Japanese Trade Negotiations This morning I attended an inter-departmental discussion of the state of our negotiations with Japan for a trade agreement. The attached re-draft of our proposals  were received from the Japanese on Friday afternoon. You will notice that the sections on wool duties and emergency action under Article V are not covered.
The Japanese had some discussion of these two outstanding but most important points with Mr Warwick Smith on Saturday morning, and after today's meeting he circulated copies of a draft agreed minute about wool duties which Ushiba. has had handed him as being not yet confirmed by his government.
In the attached drafts, there are no substantial points of difference from our drafts except, perhaps, the relationship of the bilateral agreement to GATT, Article IV, the refusal of our request on the tariff on sugar and the scope of unfair trade practices in wheat under the agreement. In this morning's discussion, it was agreed that there would be no problem about forgoing our request on sugar and meeting the Japanese point on wheat or in re-drafting the references to GATT. This, of course, is subject to a satisfactory solution of the wool and emergency provisions.
On wool duties, the Japanese are now prepared not to vary present duty-free treatment for the period of the agreement on the understanding that Australia would consult about the full application of GATT to Japan before the expiration of the proposed three year agreement. It was agreed this morning that we should be able to find an acceptable form of words in this regard.
As to emergency action as drafted by us, this would permit both special duties and/or import licensing quotas. The Japanese do not like the quota provision and have sought the right to take retaliatory action if Article V were applied by us. They apparently could accept a unilateral special duties provision and even the extension of this to protect United Kingdom industries.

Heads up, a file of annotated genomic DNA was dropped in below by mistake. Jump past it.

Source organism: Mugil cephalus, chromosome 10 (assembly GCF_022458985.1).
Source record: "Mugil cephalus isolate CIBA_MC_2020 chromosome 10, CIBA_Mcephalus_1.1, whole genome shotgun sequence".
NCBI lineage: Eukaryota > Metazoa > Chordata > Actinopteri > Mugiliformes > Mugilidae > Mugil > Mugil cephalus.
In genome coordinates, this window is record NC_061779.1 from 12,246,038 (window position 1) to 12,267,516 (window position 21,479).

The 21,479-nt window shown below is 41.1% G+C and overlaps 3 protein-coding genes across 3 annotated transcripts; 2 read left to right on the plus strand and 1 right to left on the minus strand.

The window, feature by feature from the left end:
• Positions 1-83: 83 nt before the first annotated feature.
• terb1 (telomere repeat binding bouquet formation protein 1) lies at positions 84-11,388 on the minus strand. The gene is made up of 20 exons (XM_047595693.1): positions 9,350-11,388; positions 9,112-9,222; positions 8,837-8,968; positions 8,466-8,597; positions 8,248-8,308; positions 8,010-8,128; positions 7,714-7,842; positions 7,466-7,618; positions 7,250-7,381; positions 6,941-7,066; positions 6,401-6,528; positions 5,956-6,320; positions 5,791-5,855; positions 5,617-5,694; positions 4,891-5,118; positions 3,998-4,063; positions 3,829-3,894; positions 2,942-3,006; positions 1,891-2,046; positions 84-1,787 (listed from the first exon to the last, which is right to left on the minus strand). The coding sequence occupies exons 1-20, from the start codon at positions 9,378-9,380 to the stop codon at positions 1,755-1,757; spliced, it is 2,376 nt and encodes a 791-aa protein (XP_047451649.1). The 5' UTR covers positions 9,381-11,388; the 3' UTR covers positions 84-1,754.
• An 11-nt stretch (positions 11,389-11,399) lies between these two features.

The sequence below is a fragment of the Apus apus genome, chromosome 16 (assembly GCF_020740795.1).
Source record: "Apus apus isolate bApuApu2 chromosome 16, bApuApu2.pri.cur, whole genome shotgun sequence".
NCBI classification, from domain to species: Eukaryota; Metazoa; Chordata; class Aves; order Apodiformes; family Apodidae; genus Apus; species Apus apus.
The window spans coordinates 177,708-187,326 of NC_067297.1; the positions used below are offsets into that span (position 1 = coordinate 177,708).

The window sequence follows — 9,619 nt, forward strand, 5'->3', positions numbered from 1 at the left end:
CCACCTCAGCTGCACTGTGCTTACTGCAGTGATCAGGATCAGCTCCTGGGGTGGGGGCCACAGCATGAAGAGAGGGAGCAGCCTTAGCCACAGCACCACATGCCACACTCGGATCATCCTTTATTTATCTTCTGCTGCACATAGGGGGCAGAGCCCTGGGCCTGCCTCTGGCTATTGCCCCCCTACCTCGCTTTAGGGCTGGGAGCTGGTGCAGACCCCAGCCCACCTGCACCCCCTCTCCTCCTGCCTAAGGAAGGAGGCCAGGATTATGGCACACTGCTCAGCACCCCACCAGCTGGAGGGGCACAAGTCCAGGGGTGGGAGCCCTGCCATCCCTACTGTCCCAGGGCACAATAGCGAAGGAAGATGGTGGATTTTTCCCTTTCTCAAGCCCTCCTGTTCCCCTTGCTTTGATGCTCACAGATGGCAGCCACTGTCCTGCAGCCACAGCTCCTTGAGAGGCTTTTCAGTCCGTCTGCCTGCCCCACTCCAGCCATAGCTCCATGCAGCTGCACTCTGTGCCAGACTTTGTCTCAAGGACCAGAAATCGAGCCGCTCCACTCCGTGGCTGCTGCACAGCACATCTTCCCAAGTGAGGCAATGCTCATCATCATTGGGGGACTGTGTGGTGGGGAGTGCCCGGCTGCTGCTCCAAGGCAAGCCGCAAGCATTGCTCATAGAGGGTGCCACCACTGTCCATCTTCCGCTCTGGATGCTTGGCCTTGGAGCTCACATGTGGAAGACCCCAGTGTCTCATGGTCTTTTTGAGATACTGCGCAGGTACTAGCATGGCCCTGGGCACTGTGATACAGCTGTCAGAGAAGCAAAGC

However, they certainly could not accept protection of the United Kingdom through quotas. Warwick Smith's opinion was that the Japanese would eventually accept an arrangement under which our freedom to use Article V would be limited by lists of goods and action, etc. without retaliation. Bearing in mind that the Prime Minister had himself suggested some measure of protection for the United Kingdom, Warwick Smith believed that, in most cases, goods produced in the United Kingdom which would require protection, would also be produced in Australia. In discussion, most people felt that we should be prepared to give way on the quota provision but should stick to the special duties. It was recognised that the use of this emergency power to any degree would mean the end of the agreement. If that was so, it was better to have an emergency duty power on which we could take action without retaliation than to have special duties and/or quotas available on the basis of retaliation.
Trade have arranged a plenary session with the Japanese on Tuesday morning at 11.30. This would allow the Japanese to make any formal comments on the drafts presented by them, and possibly to say something about Article V. We would aim to isolate the points of disagreement between us so that these could be referred to the ministerial committee. I said that in our view, the Prime Minister would want to be present at any worthwhile discussion by Ministers of our attitude to the agreement and that, in his present circumstances, this would not seem possible before next week.
Warwick Smith had been contemplating a meeting of Ministers, either Wednesday or Thursday of this week. He said that there would still be time for a final determination of the Government's attitude and that what he was seeking now was reference to, and consultation with, a group of Ministers. However, I felt that there was no point in Ministers meeting unless they could adopt firm attitudes, and Treasury and External Affairs agreed. Warwick Smith undertook to pass on the Prime Minister's Department view.